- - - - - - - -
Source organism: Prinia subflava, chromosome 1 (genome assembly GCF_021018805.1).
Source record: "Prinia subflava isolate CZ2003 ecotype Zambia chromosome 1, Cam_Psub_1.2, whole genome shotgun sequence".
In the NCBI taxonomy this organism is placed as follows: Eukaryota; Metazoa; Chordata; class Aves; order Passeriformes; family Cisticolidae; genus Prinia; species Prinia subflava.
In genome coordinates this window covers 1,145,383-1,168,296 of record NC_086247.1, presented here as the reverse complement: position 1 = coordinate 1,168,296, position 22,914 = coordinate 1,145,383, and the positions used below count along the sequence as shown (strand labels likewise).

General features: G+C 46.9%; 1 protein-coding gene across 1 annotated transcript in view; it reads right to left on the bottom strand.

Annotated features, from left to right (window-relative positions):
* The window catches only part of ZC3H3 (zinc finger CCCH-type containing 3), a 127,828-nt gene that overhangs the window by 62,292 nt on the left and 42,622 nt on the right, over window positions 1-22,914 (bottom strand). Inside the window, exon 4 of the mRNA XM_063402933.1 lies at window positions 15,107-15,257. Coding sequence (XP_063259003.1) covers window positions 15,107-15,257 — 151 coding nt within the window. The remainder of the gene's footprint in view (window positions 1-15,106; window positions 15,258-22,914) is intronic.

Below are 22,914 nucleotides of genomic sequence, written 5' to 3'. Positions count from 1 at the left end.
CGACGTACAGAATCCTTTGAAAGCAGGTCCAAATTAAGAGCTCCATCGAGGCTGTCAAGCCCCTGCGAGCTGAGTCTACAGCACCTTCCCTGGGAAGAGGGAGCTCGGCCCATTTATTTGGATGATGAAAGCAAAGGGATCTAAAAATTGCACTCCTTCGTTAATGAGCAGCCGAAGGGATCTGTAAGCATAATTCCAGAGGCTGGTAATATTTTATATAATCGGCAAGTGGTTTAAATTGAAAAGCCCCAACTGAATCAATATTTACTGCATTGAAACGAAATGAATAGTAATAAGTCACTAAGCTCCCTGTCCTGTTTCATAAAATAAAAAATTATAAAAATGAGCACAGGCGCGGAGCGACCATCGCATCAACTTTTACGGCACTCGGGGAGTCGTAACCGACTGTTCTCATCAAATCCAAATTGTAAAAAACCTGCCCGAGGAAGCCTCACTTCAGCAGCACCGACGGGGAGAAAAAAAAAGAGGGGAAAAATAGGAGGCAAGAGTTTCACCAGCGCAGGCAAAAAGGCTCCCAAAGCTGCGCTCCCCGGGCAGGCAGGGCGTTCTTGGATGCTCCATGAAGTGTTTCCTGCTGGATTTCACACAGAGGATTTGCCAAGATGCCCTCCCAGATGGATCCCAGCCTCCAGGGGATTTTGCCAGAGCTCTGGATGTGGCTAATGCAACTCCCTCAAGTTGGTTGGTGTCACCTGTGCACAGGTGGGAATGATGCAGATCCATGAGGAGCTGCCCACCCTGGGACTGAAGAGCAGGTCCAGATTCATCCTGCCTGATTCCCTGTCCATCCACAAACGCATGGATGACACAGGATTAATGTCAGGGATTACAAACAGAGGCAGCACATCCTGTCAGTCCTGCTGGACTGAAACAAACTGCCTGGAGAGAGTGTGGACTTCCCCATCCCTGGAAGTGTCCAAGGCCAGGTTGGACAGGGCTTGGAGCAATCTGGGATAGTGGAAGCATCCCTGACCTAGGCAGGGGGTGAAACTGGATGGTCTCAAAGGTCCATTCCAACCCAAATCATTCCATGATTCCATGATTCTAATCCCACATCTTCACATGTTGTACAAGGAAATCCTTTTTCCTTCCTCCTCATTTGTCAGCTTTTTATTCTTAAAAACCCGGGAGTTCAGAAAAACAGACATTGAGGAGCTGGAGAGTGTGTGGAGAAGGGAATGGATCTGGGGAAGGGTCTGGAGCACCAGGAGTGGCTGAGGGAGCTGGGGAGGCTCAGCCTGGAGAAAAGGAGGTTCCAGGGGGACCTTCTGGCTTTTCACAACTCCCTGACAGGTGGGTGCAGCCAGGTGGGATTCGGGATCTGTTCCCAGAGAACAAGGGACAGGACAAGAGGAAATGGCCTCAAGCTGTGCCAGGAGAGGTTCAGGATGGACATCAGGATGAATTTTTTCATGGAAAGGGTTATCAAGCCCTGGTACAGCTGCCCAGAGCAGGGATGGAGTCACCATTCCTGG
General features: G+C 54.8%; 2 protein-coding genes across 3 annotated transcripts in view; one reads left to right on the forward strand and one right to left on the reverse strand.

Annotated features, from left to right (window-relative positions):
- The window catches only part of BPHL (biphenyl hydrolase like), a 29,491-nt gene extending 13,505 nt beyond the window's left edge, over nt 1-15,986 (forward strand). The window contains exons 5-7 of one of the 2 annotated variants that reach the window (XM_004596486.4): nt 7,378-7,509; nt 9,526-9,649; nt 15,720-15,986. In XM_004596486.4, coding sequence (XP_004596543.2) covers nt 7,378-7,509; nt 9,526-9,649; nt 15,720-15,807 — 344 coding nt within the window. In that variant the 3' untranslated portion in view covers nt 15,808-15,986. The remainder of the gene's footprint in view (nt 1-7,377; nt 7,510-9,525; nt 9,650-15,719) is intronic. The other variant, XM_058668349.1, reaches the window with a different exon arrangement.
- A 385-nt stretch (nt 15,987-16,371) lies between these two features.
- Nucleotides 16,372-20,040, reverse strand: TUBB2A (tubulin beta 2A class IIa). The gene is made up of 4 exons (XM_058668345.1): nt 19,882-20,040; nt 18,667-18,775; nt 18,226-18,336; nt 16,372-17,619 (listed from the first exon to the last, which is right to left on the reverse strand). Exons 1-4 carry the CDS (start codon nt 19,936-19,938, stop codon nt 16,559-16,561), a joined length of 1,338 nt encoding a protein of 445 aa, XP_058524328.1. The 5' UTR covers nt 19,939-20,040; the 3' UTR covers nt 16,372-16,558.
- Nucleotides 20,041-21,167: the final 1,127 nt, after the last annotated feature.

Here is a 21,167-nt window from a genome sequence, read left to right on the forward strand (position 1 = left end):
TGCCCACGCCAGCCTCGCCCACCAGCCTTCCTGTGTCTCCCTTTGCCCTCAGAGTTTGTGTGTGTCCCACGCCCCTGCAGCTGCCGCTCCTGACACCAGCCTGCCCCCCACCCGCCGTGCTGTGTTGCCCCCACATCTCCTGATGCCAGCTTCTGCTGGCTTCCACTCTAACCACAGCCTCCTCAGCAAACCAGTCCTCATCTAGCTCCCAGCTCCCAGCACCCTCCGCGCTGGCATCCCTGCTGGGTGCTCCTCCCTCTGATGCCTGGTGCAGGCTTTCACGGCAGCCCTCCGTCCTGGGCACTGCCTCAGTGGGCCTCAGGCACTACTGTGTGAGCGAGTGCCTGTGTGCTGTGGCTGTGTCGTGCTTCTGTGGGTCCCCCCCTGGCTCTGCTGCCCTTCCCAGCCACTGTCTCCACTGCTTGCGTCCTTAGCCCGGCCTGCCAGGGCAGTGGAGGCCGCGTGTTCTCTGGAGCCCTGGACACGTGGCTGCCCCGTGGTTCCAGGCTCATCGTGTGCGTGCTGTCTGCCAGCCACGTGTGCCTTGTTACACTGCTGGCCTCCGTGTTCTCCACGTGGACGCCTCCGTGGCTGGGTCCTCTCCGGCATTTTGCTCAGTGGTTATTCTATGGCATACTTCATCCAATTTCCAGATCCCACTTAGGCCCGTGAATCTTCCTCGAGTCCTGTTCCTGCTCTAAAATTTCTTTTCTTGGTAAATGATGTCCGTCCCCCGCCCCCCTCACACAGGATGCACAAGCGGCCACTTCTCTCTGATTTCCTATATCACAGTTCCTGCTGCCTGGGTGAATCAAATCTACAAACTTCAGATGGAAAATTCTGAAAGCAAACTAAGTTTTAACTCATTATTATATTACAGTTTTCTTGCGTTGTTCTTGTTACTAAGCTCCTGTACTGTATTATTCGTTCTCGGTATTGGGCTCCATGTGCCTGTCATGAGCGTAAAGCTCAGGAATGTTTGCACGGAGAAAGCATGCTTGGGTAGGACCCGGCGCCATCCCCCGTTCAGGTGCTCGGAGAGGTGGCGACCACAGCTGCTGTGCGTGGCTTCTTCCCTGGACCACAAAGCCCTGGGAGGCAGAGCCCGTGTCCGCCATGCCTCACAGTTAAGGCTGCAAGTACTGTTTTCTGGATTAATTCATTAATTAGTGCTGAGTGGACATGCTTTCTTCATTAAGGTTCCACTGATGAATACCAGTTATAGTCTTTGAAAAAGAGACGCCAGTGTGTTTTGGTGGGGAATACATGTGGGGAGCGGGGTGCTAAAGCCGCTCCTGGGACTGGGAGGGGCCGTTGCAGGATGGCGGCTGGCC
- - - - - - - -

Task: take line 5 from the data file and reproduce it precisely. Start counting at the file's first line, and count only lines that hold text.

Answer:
General features: G+C 46.9%; 1 protein-coding gene across 1 annotated transcript in view; it reads right to left on the bottom strand.